“The whole history of the mountain is on the 17 interpretive signs along the trail,” says Alasdair, who said he could have easily stayed hours listening to Norris talk about how Rogart Mountain was formed more than 380 million years ago and about the ecological benefit of the flora of forest floor. But instead, he points to the trail, “Shall we begin?”

Left to right: Alasdair Veitch, Suzanne McDonnough, Leo Gillis, and historian and author Norris Whiston at the trailhead.

We say our goodbyes to Norris and enter the forest. The well-maintained, undulating earthen 6.2-km loop path beckons us through arches of healthy stands of sugar maple, yellow birch, contorted beech trees and old-growth lichens. Dappled light streams through the branches, magically playing with our strides along the wide, well-worn path.
It’s a hot day, but the shade from the trees makes it a perfect temperature for walking. We cross over a brook on a sturdy wooden boardwalk, clear proof of many hours from Sheila’s volunteers.
To the left of the path, a sign explains that the remnants of a stone wall is where Peter “Bonesetter” and Elizabeth Murray once built their home in 1822. Peter “Bonesetter” was aptly nicknamed because he had set the bones of humans and horses.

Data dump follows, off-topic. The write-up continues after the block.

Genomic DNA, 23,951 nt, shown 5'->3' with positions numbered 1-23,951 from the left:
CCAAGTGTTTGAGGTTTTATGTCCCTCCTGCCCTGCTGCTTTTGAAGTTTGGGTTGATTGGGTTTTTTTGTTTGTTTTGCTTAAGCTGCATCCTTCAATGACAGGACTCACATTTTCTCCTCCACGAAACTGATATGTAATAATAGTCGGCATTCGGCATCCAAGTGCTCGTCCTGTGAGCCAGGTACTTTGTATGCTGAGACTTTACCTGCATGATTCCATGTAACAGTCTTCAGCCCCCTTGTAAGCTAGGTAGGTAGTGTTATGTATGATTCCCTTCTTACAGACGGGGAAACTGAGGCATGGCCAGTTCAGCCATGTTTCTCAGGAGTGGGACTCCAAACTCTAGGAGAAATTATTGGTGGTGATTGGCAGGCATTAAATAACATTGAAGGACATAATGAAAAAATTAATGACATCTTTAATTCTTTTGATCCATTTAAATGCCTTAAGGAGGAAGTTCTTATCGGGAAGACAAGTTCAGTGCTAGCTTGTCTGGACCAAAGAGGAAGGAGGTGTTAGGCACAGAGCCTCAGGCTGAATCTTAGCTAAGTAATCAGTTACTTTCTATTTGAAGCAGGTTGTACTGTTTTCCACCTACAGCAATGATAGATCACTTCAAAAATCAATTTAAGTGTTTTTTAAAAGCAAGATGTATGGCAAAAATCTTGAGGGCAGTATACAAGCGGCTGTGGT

Alasdair, a long-distance hiker who often hikes alone on trails for days at a time with his 60-pound backpack, tent and other necessary camping supplies, is now plowing ahead. We race to catch up.
Once together, we stop to have a chat, a laugh or two, and admire the beauty around us. “I love snowshoeing here in the winter,” shares Leo proudly. “It’s so peaceful and because the path is so wide, it’s perfect
for snowshoeing.”
Alasdair agrees. “Yes, and the snow makes a good cover for the roots and rocks that dot the path in the summer months,” he says.
I admire the year-round versatility of the Rogart Mountain trail. Alasdair tells us of the proposed plan to soon join it and the other six trails in the Cobequid Eco-Trail system with the Cape to Cape (Cape George to Cape Chignecto) and Appalachian trail systems.